The prevalence of childhood obesity has nearly tripled over the past thirty years. Several factors appear to be associated with this predicament. These include parent weight status, parent education and income level, ethnic minority status, and childhood behavioral problems. Although specific parent feeding attitude, such as insisting that a child clean his plate, is associated with a child being overweight in middle class populations, the association between parenting style and childhood obesity is not clear.
Four classic parenting styles have been identified. They are described as authoritative, authoritarian, permissive and neglectful. Authoritative parents tend to have high demands for maturity and self-control from their children. But they also display high levels of sensitivity, warmth and involvement. The authoritative parenting style is often considered the ideal and has been associated with improved child outcomes.
Authoritarian parents have high demands for self-control but low levels of sensitivity. Thus, they provide minimal emotional support and are viewed as strict disciplinarians.
Permissive parenting is characterized by low expectations for self-control and discipline in the setting of high sensitivity and warmth. Children from these families may be more self-confident. But they often show lower levels of self-control with higher rates of drug use and school misconduct.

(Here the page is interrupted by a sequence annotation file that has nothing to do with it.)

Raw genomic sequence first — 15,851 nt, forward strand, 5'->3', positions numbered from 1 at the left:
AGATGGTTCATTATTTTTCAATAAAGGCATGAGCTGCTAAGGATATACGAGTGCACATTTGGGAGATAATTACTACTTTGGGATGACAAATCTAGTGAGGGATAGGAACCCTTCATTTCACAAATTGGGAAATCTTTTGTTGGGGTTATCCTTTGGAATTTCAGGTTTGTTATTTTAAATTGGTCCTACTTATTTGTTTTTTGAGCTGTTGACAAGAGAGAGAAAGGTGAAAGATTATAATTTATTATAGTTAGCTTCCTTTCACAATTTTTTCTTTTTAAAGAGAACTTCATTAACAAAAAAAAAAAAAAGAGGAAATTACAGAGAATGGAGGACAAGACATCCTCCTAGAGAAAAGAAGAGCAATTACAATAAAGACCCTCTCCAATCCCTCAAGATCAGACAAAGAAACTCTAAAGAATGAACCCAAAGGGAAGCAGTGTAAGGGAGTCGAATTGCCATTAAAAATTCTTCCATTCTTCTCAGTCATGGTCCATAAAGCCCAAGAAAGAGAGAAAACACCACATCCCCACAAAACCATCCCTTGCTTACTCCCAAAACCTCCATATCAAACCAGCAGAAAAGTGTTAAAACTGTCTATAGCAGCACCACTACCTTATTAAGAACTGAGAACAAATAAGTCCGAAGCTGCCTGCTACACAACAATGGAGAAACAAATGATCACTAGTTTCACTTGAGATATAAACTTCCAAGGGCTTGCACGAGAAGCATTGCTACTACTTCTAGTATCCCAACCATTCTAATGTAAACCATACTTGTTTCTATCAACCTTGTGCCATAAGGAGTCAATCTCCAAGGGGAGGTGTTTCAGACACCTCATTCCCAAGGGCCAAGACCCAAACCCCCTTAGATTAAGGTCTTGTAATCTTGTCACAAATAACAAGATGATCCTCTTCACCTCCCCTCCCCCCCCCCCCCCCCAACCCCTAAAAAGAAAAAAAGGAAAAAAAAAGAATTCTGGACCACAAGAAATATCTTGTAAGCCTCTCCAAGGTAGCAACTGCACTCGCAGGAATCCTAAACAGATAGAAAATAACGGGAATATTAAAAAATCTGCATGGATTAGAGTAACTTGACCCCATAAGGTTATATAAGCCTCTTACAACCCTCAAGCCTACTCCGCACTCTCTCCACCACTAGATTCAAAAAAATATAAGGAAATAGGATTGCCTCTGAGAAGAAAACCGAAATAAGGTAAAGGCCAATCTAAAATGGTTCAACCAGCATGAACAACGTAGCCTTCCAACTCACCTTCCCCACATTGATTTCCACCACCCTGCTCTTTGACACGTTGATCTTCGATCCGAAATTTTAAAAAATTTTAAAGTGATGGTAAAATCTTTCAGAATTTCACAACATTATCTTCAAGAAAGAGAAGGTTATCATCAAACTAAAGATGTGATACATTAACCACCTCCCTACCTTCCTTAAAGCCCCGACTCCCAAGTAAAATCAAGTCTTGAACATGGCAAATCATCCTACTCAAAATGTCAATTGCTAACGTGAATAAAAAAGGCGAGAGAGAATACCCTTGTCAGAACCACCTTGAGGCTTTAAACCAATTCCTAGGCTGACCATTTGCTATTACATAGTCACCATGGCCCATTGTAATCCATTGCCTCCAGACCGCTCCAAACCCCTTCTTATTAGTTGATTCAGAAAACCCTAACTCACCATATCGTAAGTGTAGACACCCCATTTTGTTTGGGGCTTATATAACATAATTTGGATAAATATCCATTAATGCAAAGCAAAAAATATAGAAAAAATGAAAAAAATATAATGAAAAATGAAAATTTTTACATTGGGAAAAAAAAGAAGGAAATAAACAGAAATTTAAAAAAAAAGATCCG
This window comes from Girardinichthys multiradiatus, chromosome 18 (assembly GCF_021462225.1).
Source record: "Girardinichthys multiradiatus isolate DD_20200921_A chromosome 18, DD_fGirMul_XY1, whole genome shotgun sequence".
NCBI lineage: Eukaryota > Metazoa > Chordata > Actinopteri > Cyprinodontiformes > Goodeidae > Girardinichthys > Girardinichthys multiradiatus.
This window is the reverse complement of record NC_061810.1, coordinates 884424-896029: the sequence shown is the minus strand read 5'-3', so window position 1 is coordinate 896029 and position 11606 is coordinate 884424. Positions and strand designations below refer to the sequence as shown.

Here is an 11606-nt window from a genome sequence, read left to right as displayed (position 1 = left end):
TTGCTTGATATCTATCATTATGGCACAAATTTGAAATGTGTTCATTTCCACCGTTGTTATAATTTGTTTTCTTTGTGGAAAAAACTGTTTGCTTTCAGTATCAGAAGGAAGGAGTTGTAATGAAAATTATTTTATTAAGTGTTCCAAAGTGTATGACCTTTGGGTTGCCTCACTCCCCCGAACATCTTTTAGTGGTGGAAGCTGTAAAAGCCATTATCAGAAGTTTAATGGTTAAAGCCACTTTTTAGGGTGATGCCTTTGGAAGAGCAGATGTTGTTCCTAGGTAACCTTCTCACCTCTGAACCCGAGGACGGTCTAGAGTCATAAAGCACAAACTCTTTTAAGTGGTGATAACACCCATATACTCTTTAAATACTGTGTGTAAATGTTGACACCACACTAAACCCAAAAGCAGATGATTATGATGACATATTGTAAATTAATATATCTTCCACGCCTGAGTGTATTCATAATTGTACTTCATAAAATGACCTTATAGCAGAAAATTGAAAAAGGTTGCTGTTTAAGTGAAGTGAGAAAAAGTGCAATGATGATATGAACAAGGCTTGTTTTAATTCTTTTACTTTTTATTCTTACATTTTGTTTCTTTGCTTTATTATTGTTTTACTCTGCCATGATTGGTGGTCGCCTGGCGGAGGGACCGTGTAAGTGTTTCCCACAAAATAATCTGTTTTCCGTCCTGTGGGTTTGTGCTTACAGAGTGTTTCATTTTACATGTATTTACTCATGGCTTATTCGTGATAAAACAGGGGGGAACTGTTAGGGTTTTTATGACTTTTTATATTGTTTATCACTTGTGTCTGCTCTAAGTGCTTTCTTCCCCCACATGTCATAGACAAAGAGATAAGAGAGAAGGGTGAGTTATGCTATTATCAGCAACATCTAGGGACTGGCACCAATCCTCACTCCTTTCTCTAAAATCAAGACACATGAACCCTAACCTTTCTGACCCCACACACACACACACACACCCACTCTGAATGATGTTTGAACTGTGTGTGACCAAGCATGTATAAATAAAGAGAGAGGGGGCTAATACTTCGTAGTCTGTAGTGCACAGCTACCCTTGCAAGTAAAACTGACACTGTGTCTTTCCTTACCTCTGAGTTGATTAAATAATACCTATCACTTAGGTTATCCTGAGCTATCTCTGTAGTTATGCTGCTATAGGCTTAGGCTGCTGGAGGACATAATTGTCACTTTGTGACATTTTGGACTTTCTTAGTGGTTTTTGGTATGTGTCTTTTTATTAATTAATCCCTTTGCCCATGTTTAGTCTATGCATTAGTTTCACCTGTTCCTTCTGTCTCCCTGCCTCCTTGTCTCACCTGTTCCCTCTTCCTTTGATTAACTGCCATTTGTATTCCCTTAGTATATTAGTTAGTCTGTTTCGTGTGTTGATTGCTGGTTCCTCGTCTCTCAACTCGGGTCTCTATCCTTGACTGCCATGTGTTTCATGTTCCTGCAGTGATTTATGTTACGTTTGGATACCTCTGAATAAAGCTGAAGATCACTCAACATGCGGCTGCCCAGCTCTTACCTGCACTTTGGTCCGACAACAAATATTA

Neglectful parenting is associated with unfavorable child outcomes such as high rates of depression, smoking and poor school achievement.
The results of a study published in the June 2006 Journal of Pediatrics showed that mothers with authoritarian parenting style were significantly more likely to have children who were overweight in first grade. This study was compared with mothers having an authoritative parenting style. Permissive and neglectful parenting styles also increased childhood overweight risk as compared to the authoritative style.
These results provide evidence that a strict environment lacking in emotional responsiveness is associated with an increased risk of childhood overweight. There is literature showing that parent warmth and sensitivity are associated with parent/child cooperation and increased ability to regulate negative emotions. Similarly, a parent who displays more warmth and consideration of the child's developmental abilities may foster a greater capacity in the child for regulating eating behaviors.
It is likely that eating behaviors in young children are a function of both specific feeding practices and parenting styles. The study concludes that authoritative parents had the lowest prevalence of overweight children. Children of authoritarian parents had the greatest odds of overweight. A better understanding of how these parenting styles affect child behavioral patterns regarding eating and activity levels may help guide the development of more comprehensive approaches to identify and treat overweight children. See your pediatrician for further information.